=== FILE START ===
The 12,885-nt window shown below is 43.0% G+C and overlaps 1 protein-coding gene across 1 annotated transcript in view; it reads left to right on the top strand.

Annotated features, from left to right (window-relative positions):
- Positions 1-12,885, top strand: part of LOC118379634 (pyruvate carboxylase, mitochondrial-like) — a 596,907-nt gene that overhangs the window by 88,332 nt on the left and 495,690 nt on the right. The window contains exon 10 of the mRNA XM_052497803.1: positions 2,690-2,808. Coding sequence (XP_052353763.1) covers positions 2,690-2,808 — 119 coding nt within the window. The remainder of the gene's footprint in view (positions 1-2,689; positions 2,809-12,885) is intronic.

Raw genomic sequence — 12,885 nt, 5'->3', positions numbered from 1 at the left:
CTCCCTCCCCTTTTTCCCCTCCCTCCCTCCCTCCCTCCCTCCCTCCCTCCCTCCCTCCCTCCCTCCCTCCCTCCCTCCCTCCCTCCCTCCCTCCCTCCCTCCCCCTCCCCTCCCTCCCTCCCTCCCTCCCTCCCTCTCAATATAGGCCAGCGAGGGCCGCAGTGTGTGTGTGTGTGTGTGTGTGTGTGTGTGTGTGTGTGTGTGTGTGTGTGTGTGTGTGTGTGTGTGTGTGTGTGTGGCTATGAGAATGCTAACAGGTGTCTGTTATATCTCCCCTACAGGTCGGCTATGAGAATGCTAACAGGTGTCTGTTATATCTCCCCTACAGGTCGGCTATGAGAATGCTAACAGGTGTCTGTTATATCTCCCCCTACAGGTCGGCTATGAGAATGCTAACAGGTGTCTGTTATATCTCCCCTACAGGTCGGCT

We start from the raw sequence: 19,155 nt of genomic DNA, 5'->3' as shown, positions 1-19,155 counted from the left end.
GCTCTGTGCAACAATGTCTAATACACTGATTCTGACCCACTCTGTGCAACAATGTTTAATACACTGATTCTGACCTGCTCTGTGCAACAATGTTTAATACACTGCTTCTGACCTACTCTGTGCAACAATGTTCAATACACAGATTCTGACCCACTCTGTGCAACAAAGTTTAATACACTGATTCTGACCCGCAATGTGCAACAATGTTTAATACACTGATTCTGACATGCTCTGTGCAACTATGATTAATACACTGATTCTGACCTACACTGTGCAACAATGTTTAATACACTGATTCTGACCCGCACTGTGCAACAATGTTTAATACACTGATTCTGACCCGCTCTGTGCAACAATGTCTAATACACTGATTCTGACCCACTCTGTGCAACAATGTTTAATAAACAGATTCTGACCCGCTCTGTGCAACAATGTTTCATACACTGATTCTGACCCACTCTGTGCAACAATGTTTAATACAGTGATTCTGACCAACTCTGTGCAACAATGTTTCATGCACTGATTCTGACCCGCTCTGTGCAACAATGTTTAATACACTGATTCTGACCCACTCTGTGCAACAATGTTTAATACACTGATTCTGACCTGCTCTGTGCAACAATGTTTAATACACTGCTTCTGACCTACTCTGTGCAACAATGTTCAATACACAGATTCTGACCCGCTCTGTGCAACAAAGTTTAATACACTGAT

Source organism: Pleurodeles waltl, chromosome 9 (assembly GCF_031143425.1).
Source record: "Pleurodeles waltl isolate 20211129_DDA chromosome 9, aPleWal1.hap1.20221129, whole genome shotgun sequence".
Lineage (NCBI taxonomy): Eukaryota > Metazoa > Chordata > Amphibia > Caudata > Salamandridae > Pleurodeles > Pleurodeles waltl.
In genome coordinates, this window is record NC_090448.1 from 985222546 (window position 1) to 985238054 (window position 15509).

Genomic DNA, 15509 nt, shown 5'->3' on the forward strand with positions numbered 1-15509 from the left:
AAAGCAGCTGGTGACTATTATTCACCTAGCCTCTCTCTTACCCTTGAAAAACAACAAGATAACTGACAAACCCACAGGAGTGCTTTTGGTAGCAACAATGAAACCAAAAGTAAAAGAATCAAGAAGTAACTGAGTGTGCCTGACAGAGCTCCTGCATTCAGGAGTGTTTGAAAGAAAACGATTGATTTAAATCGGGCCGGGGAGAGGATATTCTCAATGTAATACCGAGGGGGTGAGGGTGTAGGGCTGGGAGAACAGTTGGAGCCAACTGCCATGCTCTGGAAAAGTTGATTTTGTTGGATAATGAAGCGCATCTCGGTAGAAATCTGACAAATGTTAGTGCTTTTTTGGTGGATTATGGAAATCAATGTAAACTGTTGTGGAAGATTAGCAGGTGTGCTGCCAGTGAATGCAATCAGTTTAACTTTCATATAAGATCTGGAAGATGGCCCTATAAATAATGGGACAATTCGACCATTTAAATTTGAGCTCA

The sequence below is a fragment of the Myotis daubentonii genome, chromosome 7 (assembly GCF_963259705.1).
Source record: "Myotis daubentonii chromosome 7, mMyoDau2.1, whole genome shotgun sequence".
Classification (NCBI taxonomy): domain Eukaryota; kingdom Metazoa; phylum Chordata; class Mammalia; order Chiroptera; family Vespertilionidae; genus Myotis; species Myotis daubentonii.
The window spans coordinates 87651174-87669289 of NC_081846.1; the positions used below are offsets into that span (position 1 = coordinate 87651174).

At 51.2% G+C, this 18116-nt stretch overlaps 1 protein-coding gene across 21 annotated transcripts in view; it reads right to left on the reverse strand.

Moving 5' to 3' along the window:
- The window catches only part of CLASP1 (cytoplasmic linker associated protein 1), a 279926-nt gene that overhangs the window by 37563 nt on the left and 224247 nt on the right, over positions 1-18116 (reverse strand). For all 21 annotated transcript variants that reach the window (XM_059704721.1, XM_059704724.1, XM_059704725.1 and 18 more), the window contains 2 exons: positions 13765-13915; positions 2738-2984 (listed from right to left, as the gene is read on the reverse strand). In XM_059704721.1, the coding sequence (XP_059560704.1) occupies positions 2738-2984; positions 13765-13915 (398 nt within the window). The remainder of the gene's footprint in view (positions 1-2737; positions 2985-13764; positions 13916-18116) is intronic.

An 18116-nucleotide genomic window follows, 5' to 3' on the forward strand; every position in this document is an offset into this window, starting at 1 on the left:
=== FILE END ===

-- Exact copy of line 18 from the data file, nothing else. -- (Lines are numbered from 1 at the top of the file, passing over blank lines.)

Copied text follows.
At 51.2% G+C, this 18116-nt stretch overlaps 1 protein-coding gene across 21 annotated transcripts in view; it reads right to left on the reverse strand.